Teen-agers who have read Harry Potter books or have seen the Harry Potter movie were more likely to have experimented with psychic or occult activities than those teens who had not, a recent study found.

Results from a survey given in late March on teens and the supernatural are still being released by WisdomWorks Ministries, an organization that holds nationwide conferences for teen-agers and parents on “how to view life from God’s perspective.” WisdomWorks is calling the results that have been determined thus far “significant.”

The study revealed that 41 percent of teens have either seen the Potter film or have read one or more of the Potter books. As a result of watching the movie or reading the books, 12 percent said they were more interested in witchcraft.

Mark Matlock, minister with Wisdom Works and commissioner of the study, says there’s a relationship between those who are drawn into the Harry Potter craze and those who have experimented in occult-type activities, not that it necessarily means the Harry Potter influence always causes kids to delve into witchcraft.

It could be, he says, that the teens were already involved with witchcraft and that’s what drew them to the Potter scene, but it could also be that after being exposed to Potter’s wizard-themed books and movie, it intrigued the teens to dabble a bit.

Matlock admits that he lets his two young children watch the Potter movie, but warns that parents must be cautious of media that makes witchcraft seem OK and fun.

“I think that we have to be careful, because some kids are more influenced than others,” he said.

The study, conducted by the Barna Research Group, Ltd., polled 612 teen-agers, ages 13-19. Researchers looked at more than just the influence of Harry Potter on teens. The study also included questions on a variety of different spiritual matters. Matlock says it was interesting to find out how prevalent the supernatural theme was in today’s society. The number of kids who watch supernatural-themed movies or TV shows on a normal basis was very high (86 percent), he says.

According to the research, most kids could not identify who influences them in things relating to the supernatural. Although on all other life issues, Matlock says, the kids labeled their parents as being their No. 1 influence. WisdomWorks plans to help parents become the chief educators when it comes to the supernatural.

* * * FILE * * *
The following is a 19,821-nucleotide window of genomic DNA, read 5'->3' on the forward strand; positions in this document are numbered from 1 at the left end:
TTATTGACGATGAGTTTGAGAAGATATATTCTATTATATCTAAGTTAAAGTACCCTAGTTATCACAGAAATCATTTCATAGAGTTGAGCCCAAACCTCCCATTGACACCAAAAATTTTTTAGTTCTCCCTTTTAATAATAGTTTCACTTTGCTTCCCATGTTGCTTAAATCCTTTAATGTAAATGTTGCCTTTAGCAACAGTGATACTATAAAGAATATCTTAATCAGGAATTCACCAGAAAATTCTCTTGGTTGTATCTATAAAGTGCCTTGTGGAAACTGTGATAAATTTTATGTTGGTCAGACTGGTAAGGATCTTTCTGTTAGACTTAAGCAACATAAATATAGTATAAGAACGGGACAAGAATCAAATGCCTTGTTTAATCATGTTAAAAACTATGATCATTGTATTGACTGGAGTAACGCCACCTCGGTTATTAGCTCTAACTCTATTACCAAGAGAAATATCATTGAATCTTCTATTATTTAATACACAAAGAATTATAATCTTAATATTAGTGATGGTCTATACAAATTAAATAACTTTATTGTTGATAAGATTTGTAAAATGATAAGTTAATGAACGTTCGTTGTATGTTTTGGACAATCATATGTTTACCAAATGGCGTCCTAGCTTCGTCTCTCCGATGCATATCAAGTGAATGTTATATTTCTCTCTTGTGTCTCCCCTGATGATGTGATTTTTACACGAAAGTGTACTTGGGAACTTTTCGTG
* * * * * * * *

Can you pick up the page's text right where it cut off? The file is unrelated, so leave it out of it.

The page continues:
The study also showed that 40 percent of teens said there was no such thing as good and evil in the supernatural realm. To see how many teen-agers were dabbling in psychic-occult experimentation, researchers listed a variety of activities and asked teens which ones they had participated in. The list included: palm reading, fortune telling, going to a spiritual medium, calling or visiting a psychic, playing with a Ouija board, playing a game that featured witchcraft elements, participating in a s?ance, trying to cast a spell and trying to mix a potion. One in four teens had experimented with three items on the list; one in 20 had done all the items and met a profile Matlock labeled as “heavily involved.”

Roughly 66 percent of all teens polled had participated in at least one of the occult-oriented activities, says Matlock. Research showed 55 percent of those who said they were youth-group attendees had also tried their hand at one of the experiments. Out of all the teens that had either seen the Harry Potter movie or read the books, 74 percent told researchers they had tried at least one item on the list. Matlock was pleased to find out that only 22 percent of “Evangelical, born-again” teens had experimented with one of the activities.

WisdomWorks plans to continue their Generation Hope conferences for parents and PlanetWisdom conferences for teen-agers, says Matlock, in light of the fact that the study showed that teens based in Evangelical doctrine were “significantly less likely to engage in psychic-occult experimentation.” He wants to teach the teen-agers “God’s truth” when it comes to dipping into witchcraft.

“This is not something to be playing around with,” he said.

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